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Death and disaster : the rise of the Warhol empire and the race for Andy's millions

Author: Paul Alexander
Publisher: New York : Villard Books, 1994.
Edition/Format:   Book : Biography : English : 1st edView all editions and formats
Database:WorldCat
Summary:
Death is where this story begins; disaster is what follows. In 1987, Andy Warhol overcame his deep fear of hospitalization to seek treatment for a gallbladder ailment he'd neglected for fourteen years. "I'm not gonna make it," he said to his personal physician, who assured him that the surgery he faced was routine. The operation was both routine and successful, but less than twenty-four hours later, Warhol was dead.
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Additional Physical Format: Online version:
Alexander, Paul, 1955-
Death and disaster.
New York : Villard Books, 1994
(OCoLC)623663798
Named Person: Andy Warhol; Andy Warhol; Andy Warhol
Material Type: Biography
Document Type: Book
All Authors / Contributors: Paul Alexander
ISBN: 0679432736 9780679432739
OCLC Number: 29565129
Description: 258 p., [16] p. of plates : ill. ; 25 cm.
Responsibility: Paul Alexander.

Abstract:

Death is where this story begins; disaster is what follows. In 1987, Andy Warhol overcame his deep fear of hospitalization to seek treatment for a gallbladder ailment he'd neglected for fourteen years. "I'm not gonna make it," he said to his personal physician, who assured him that the surgery he faced was routine. The operation was both routine and successful, but less than twenty-four hours later, Warhol was dead. The shocking news set off a blizzard of activity: Warhol's East Side townhouse was sealed, his executor took charge, lawyers were called in, canvases were moved to secret warehouse (some never to be seen again), security guards were posted at the Factory. The world that Andy Warhol had carefully constructed over three decades was about to go public.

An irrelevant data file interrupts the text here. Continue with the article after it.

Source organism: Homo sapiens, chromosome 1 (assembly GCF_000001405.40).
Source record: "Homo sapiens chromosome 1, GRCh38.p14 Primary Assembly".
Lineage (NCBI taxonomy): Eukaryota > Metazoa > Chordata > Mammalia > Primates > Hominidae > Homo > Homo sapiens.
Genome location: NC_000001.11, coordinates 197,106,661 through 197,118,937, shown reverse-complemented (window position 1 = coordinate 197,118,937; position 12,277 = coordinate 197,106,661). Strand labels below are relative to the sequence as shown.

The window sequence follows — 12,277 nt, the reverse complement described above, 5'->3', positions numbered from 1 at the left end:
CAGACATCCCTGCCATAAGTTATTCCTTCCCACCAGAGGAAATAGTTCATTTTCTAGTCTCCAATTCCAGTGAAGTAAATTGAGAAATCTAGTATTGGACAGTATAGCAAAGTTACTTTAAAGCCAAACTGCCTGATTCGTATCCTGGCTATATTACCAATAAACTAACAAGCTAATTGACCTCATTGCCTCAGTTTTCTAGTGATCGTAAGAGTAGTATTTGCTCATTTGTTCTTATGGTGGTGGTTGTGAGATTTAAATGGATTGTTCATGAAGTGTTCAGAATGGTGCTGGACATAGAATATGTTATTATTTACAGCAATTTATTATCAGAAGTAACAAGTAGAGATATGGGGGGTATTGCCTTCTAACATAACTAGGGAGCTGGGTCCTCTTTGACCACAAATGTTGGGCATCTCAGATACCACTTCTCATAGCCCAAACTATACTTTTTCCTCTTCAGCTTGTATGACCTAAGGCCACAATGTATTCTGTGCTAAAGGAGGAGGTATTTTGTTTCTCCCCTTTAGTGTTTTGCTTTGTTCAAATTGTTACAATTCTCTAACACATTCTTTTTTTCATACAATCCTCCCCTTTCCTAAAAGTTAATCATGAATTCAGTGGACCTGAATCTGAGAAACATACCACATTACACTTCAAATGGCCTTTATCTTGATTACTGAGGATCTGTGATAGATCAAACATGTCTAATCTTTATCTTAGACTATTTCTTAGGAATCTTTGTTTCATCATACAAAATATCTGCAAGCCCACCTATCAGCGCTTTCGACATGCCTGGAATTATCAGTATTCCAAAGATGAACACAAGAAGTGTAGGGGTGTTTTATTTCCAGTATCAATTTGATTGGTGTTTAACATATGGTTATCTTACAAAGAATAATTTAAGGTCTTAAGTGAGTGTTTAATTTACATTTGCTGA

A brilliant collector, compulsive shopper, and prolific worker, Warhol left vast holdings that included antique furniture and jewelry, real estate, a profitable magazine, contemporary art, and the single most valuable asset, his own unsold work - a collection so large that its appraisal would take months. In their early moments of panic, Warhol's associates set the value of his estate at $10-$15 million. Seven years later, with the estate not yet closed, some claimed that Warhol's empire was worth $220 million, while others would assert that it was worth $827 million. Finally, in April 1994, a New York surrogate's court judge fixed the value of Warhol's estate at more than $500 million.

Shortly after Warhol's death, as directed in his will, the Andy Warhol Foundation for the Visual Arts - a not-for-profit grant-giving organization - was created. By 1990, however, the foundation, the estate that created it, and the attorney who at one time represented both entities would all be at war. At the heart of the conflict was the question of the ultimate worth of one of this century's most influential artists, and, as the multimillion-dollar battle was waged in court, in the gossip columns, and in the pages of newspapers and magazines, a story both absurd and tragic - a veritable saga for the nineties - began to unfold.

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